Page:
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3.59 of 5 stars 3.59  ·  rating details  ·  54 ratings  ·  12 reviews
Enormity is the strange tale of an American working in Korea, a lonely young man named Manny Lopes, who is not only physically small (in his own words, he's a “Creole shrimp”), but his work, his failed marriage, his race, all conspire to make him feel puny and insignificant-the proverbial ninety-eight-pound weakling.

Then one day an accident happens, a quantum explosion, an
Paperback, 267 pages
Published February 6th 2012 by Night Shade Books (first published February 1st 2012)
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Jun 13, 2012 j rated it 3 of 5 stars
Recommends it for: Rich Rosell
So, you might think from the awesome cover and enticing blurb that this book is going to be a quirky riff on Japanese daikaiju movies, or Honey, I Shrunk the Kids in reverse, plus Kill Bill: sad-sack government contractor Manny Lopes is working in Korea when he accidentally runs afoul of a brainwashed, movie-obsessed North Korean assassin in cute leggings and the two of them are somehow increased in size a thousand times (don't ask me; it involves dark matter).

But instead of the fun book I was e
Jason Pettus
(Reprinted from the Chicago Center for Literature and Photography []. I am the original author of this essay, as well as the owner of CCLaP; it is not being reprinted illegally.)

This technothriller by W.G. Marshall posits a well-worn idea at its core (a freak accident turns a couple of people into six-thousand-foot-high giants, at which point all hell breaks loose), but easily elevates itself above most other stories of this kind by taking an ultra-realistic and scientifically acc
Nick Cato
(Contains semi-spoilers)

Manny Lopes is an American working in Korea, is sort-of married and is sort-of having an affair with a co-worker. One day an accidental (or is it?) quantum explosion occurs, turning Manny into the size of a of the BIGGEST characters ever to appear in a novel.

While Korea is dealing with him (every step he takes causes tsunamis and destroys entire towns), a second giant is spotted near Japan. It turns out she's a North Korean assassin named Yoon-sook, who wor
An interesting addition to the science-fiction genre, Enormity tells us of something made of nightmares. What would happen to our world when through some kind of quantum disaster, a completely normal person would blow up to the size of a mountain?

The answer to that is quite simple. Massive destruction of apocalyptic proportions. Every footstep will cause a tsunami. A sigh turns into a whirlwind. And not to mention satisfying a giant's hunger...

What I liked about Enormity are the epic proportions
Lauren Smith
What a great book.

Many Lopes is a lonely, miserable American working a government job in Korea. He hasn’t seen his wife in two years, and she finally gives up on their long-distance relationship and leaves him. Manny chose to work in Korea partly to experience another culture, but as a dark-skinned American he tends to be treated as either a celebrity or a freak by the locals, who are fascinated (and sometimes disgusted) by black people. To add to the list of things that make Manny feel like cra
Jason Bradley Thompson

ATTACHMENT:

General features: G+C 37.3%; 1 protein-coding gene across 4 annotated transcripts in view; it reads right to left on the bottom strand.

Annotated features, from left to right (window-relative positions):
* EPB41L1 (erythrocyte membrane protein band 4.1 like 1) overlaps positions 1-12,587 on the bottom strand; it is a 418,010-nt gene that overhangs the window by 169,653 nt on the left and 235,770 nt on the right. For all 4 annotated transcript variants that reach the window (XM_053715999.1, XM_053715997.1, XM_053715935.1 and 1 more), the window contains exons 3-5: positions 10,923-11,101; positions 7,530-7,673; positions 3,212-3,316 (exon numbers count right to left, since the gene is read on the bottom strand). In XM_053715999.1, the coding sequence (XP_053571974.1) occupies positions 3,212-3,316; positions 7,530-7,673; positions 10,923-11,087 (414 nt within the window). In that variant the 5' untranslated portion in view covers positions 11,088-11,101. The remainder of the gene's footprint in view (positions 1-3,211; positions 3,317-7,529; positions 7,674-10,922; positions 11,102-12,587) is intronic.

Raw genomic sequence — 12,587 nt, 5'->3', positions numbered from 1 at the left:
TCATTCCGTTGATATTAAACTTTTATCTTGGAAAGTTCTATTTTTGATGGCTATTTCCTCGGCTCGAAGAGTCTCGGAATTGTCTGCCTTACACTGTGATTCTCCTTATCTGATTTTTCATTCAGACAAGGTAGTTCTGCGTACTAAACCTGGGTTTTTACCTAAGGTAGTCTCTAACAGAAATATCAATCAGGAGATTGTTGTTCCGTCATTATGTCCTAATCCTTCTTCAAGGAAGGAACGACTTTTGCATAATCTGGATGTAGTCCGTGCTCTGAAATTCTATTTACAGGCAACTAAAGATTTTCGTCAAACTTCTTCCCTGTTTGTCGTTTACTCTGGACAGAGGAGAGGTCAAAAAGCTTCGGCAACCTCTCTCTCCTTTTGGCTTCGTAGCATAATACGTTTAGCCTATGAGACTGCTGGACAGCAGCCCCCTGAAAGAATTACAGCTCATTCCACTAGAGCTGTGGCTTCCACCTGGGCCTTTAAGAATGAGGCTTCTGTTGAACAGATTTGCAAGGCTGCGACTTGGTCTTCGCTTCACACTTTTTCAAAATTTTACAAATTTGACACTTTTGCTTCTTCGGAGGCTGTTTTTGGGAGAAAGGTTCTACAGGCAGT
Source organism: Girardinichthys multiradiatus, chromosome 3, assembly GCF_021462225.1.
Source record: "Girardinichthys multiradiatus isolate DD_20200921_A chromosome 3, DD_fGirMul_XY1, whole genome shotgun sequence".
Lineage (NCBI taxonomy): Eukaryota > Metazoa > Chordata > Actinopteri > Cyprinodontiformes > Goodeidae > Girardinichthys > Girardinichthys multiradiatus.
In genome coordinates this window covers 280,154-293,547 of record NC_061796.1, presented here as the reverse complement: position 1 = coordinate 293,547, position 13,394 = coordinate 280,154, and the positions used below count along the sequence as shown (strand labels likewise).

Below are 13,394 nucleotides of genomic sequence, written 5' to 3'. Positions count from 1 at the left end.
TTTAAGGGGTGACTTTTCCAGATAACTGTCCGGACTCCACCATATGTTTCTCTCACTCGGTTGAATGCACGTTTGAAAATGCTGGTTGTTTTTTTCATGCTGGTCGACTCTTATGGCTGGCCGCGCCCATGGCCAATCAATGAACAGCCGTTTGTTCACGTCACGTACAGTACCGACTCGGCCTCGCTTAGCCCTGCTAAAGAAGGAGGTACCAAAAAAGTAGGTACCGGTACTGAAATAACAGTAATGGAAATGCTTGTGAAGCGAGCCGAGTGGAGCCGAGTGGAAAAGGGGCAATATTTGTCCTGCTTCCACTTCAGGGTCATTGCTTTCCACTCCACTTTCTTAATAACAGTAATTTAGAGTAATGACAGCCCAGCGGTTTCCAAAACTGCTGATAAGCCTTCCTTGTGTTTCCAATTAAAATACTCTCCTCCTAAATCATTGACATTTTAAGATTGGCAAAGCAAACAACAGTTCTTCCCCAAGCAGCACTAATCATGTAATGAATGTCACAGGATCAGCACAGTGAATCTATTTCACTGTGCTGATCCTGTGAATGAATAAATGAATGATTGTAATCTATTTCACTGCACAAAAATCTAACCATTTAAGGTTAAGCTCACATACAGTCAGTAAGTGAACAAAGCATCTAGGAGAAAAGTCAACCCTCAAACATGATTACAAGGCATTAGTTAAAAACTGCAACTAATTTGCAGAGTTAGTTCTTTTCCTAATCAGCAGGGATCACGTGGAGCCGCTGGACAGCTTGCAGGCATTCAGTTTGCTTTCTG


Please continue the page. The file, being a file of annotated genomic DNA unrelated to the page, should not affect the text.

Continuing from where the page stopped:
Although the back cover text makes it sound like a self-aware satire, the best thing about ENORMITY is that it's actually a fairly serious science-fiction disaster novel about a ridiculous (but apocalyptic) situation. The book mostly plays it straight with the idea of two people -- a schmoe-y military man and a North Korean assassin -- transformed into mile-high giants by an experimental Dark Matter weapon. (They're also toughened up at the atomic level, so as to simply be able to support their ...more
Walter Greatshell
ENORMITY should come with a warning: THIS IS NOT A TOY. The book is an action spectacle, but is also an over-the-top parody of action spectacles - and it runs roughshod over whatever G-rated notions of propriety one may be expecting from such a cartoonish concept. Some readers may be squeamish about this; to them I suggest a quick reread of GULLIVER'S TRAVELS, another hilariously graphic critique of the human condition.
David Marshall
This is a wonderful example of what happens when an author allows his imagination to run riot. This is not just weird. It's so far off the weirdometer readings as to be delightful insane. I loved every minute of it and unhesitatingly recommend it to anyone with even a passing interest in science fiction or fantasy.
Cindy Engelhardt
Fasten your seatbelts. This is one wild ride of a book! Just finished reading it and can't wait for more from W.G. Marshall!
Jessie  (Ageless Pages Reviews)
This was a solid three out of five stars for most of the novel, all its weirdness, grossness and undeveloped characters included. However, that lamely executed and vastly unclear ending kinda killed any happy feelings I had for Enormity. I know I've been saying this a lot lately (see also: Various Positions and Imaginary Girls), but this was one weird, and often quite disgusting, book.

Full review to follow, if I can stomach it.
Alex Taylor
This does for giant plotlines what The Walking Dead does for zombie stories. It extrapolates from basic premise and gets into the gritty details of living in a world with this kind of weirdness. Much funnier than The Walking Dead.
??? done.
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